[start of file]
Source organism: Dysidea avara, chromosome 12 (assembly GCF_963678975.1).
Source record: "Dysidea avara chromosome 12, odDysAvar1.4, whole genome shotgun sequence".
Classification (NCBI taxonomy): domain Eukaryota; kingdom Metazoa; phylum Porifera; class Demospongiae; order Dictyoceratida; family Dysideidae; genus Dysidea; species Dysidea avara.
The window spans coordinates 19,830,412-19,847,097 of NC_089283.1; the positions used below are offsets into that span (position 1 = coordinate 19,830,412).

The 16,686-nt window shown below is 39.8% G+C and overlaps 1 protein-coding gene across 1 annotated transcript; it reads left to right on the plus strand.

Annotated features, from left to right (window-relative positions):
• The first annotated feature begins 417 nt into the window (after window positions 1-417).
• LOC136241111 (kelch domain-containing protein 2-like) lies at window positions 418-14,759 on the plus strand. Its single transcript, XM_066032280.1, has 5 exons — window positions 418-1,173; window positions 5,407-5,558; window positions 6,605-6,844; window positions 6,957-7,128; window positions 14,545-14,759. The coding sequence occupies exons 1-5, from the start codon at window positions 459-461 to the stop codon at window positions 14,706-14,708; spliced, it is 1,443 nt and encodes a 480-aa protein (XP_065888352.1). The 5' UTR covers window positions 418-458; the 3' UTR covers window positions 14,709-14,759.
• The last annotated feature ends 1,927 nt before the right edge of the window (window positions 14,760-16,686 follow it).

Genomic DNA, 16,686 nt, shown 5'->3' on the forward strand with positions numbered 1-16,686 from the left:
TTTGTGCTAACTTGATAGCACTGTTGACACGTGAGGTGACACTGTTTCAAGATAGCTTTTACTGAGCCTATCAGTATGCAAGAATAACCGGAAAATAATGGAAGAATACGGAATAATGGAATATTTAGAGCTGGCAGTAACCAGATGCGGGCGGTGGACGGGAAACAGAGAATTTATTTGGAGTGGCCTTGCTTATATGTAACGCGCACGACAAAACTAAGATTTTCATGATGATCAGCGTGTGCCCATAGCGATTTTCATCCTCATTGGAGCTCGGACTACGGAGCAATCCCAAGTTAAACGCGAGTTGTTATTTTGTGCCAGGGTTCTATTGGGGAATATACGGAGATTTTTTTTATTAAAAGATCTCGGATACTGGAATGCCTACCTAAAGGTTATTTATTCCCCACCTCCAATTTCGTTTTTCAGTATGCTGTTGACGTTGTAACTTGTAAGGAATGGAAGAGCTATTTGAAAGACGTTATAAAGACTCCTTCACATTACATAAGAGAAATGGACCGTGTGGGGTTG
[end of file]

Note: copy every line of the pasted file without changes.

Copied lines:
Source organism: Dysidea avara, chromosome 12 (assembly GCF_963678975.1).
Source record: "Dysidea avara chromosome 12, odDysAvar1.4, whole genome shotgun sequence".
Classification (NCBI taxonomy): domain Eukaryota; kingdom Metazoa; phylum Porifera; class Demospongiae; order Dictyoceratida; family Dysideidae; genus Dysidea; species Dysidea avara.
The window spans coordinates 19,830,412-19,847,097 of NC_089283.1; the positions used below are offsets into that span (position 1 = coordinate 19,830,412).

The 16,686-nt window shown below is 39.8% G+C and overlaps 1 protein-coding gene across 1 annotated transcript; it reads left to right on the plus strand.

Annotated features, from left to right (window-relative positions):
• The first annotated feature begins 417 nt into the window (after window positions 1-417).
• LOC136241111 (kelch domain-containing protein 2-like) lies at window positions 418-14,759 on the plus strand. Its single transcript, XM_066032280.1, has 5 exons — window positions 418-1,173; window positions 5,407-5,558; window positions 6,605-6,844; window positions 6,957-7,128; window positions 14,545-14,759. The coding sequence occupies exons 1-5, from the start codon at window positions 459-461 to the stop codon at window positions 14,706-14,708; spliced, it is 1,443 nt and encodes a 480-aa protein (XP_065888352.1). The 5' UTR covers window positions 418-458; the 3' UTR covers window positions 14,709-14,759.
• The last annotated feature ends 1,927 nt before the right edge of the window (window positions 14,760-16,686 follow it).

Genomic DNA, 16,686 nt, shown 5'->3' on the forward strand with positions numbered 1-16,686 from the left:
TTTGTGCTAACTTGATAGCACTGTTGACACGTGAGGTGACACTGTTTCAAGATAGCTTTTACTGAGCCTATCAGTATGCAAGAATAACCGGAAAATAATGGAAGAATACGGAATAATGGAATATTTAGAGCTGGCAGTAACCAGATGCGGGCGGTGGACGGGAAACAGAGAATTTATTTGGAGTGGCCTTGCTTATATGTAACGCGCACGACAAAACTAAGATTTTCATGATGATCAGCGTGTGCCCATAGCGATTTTCATCCTCATTGGAGCTCGGACTACGGAGCAATCCCAAGTTAAACGCGAGTTGTTATTTTGTGCCAGGGTTCTATTGGGGAATATACGGAGATTTTTTTTATTAAAAGATCTCGGATACTGGAATGCCTACCTAAAGGTTATTTATTCCCCACCTCCAATTTCGTTTTTCAGTATGCTGTTGACGTTGTAACTTGTAAGGAATGGAAGAGCTATTTGAAAGACGTTATAAAGACTCCTTCACATTACATAAGAGAAATGGACCGTGTGGGGTTG